RR is sometimes expressed as a percentage. Most frequently is this the case when the purpose, either of researchers, publications or reporters, is to make the risk more easily comprehended by the public. The outcome is generally the reverse.

For example, when a RR of 1.26 is expressed as an increased risk of 26%, the entirely wrong impression acquired by the ordinary person is that out of every 100 non-smokers 26 will suffer from the disease. What a relative risk stated of 26% indicates is that the incidence of the disease will be 26% greater amongst non-smokers exposed to ETS by their smoking spouses than it would be had they lived with a non-smoker. Given that the rate of death from lung cancer amongst non-smokers living with non-smokers is 10 per 100,000 person years, the percentage increase in risk is from 0.010% (amongst non-smokers living with non-smokers) to 0.0126% a year (amongst non-smokers living with smoking spouses).

However, such a very small increment in risk – 0.0026% - would not make news that demands loud, clear and unequivocal headlines and sound bites. If that kind of message is not provided by the research itself, or by the professional journals publishing their work and wanting to promote their own publications, the danger is that it can then be generated by reporting that lacks thoroughness and concern for detail and accuracy.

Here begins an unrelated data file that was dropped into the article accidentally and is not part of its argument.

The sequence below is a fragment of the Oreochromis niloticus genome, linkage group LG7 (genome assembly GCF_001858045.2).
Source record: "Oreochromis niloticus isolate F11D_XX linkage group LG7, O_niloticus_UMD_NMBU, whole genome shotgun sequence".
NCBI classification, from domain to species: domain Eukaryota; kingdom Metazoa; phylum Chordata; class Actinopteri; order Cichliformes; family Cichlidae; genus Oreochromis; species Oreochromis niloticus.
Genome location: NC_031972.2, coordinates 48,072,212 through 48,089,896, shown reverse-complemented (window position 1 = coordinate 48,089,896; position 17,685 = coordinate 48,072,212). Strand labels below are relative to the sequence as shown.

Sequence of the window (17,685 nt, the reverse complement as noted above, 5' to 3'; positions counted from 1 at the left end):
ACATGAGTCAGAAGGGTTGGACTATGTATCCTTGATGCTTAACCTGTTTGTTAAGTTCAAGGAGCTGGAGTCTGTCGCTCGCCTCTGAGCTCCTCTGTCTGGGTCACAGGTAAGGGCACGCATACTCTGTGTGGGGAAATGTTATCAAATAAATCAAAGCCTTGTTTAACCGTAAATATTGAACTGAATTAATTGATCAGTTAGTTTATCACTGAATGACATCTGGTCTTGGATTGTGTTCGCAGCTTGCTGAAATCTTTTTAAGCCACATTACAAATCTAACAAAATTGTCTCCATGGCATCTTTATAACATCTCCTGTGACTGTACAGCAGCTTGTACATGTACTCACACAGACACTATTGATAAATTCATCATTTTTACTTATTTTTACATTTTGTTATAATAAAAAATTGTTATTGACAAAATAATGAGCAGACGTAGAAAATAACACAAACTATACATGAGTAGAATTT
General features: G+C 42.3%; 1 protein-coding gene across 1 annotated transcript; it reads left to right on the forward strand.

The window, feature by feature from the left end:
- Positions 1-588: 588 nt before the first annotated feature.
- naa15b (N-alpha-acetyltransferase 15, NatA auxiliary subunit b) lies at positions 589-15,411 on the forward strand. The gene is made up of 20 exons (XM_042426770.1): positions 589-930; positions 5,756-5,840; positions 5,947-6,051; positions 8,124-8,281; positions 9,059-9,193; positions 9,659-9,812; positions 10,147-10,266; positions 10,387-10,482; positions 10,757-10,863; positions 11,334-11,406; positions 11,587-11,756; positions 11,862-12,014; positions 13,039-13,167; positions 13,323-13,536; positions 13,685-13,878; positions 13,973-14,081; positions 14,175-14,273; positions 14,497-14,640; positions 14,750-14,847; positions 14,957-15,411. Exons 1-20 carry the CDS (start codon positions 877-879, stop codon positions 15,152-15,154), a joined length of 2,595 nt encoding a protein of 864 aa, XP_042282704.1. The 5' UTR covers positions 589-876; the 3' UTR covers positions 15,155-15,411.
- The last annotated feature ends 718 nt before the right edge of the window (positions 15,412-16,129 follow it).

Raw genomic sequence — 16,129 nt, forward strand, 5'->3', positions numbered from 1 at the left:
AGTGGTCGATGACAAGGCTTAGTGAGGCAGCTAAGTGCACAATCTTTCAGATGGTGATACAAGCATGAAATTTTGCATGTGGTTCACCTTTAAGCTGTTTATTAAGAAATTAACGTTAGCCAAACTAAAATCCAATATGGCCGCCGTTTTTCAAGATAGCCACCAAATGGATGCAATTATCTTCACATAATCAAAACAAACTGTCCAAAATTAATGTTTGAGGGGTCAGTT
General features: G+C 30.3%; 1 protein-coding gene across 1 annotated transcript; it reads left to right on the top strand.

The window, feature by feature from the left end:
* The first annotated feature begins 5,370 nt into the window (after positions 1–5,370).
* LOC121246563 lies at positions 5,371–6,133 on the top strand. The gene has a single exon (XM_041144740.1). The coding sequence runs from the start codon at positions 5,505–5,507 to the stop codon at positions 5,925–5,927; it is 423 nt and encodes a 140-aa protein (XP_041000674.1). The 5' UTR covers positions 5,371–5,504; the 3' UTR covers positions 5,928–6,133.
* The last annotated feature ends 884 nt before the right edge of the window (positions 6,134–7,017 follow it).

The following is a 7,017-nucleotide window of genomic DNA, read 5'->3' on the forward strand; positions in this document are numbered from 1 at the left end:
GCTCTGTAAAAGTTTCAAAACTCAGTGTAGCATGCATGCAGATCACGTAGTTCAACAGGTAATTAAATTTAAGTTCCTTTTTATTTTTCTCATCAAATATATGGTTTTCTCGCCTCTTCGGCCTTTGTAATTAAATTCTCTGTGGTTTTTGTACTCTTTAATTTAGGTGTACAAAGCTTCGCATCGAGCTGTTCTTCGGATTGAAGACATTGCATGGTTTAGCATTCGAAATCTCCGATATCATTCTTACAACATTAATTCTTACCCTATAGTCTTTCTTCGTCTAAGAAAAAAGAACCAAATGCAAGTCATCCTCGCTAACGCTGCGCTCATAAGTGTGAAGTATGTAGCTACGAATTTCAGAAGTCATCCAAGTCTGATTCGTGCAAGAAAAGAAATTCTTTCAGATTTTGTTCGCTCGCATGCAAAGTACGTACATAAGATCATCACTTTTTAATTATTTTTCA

A recent example of the misuse of science was provided by an estimate2 that claimed that ETS exposure caused the death of 49 workers in UK pubs and bars each year. This figure was arrived at by using relative risks for lung cancer, heart disease and stroke for home and workplace exposure that were used in a New Zealand review paper3 ; assuming a workforce in pubs and bars of 53,500 of which half were permanent staff; assuming that all of the workforce was exposed 100% of the time over a 6-hour shift to 3 times more smoke than would a non-smoker at home living with a smoker; and assuming that all the workers in those places were non-smokers. The review paper from which the relative risks were drawn did not claim precise predictions but only a guide dependent upon many assumptions and unknowns. The researcher’s assumptions were highly speculative, but the estimate suffers from a much larger flaw - the assumption that a relative risk for a chronic disease, which is the result of prolonged exposure over forty or so years, can be applied to a population group which is much younger (as well as one which also changes jobs frequently), with a consequently much smaller duration of exposure. The incidence of lung cancer, heart disease and stroke, below the age of 40 is very low and the age distribution of workers in the hospitality trade on average is very different from those exposed to ETS at home. As if that were not sufficient, an additional, fundamental error in the data used effectively destroys all possible credibility in the claim that was made.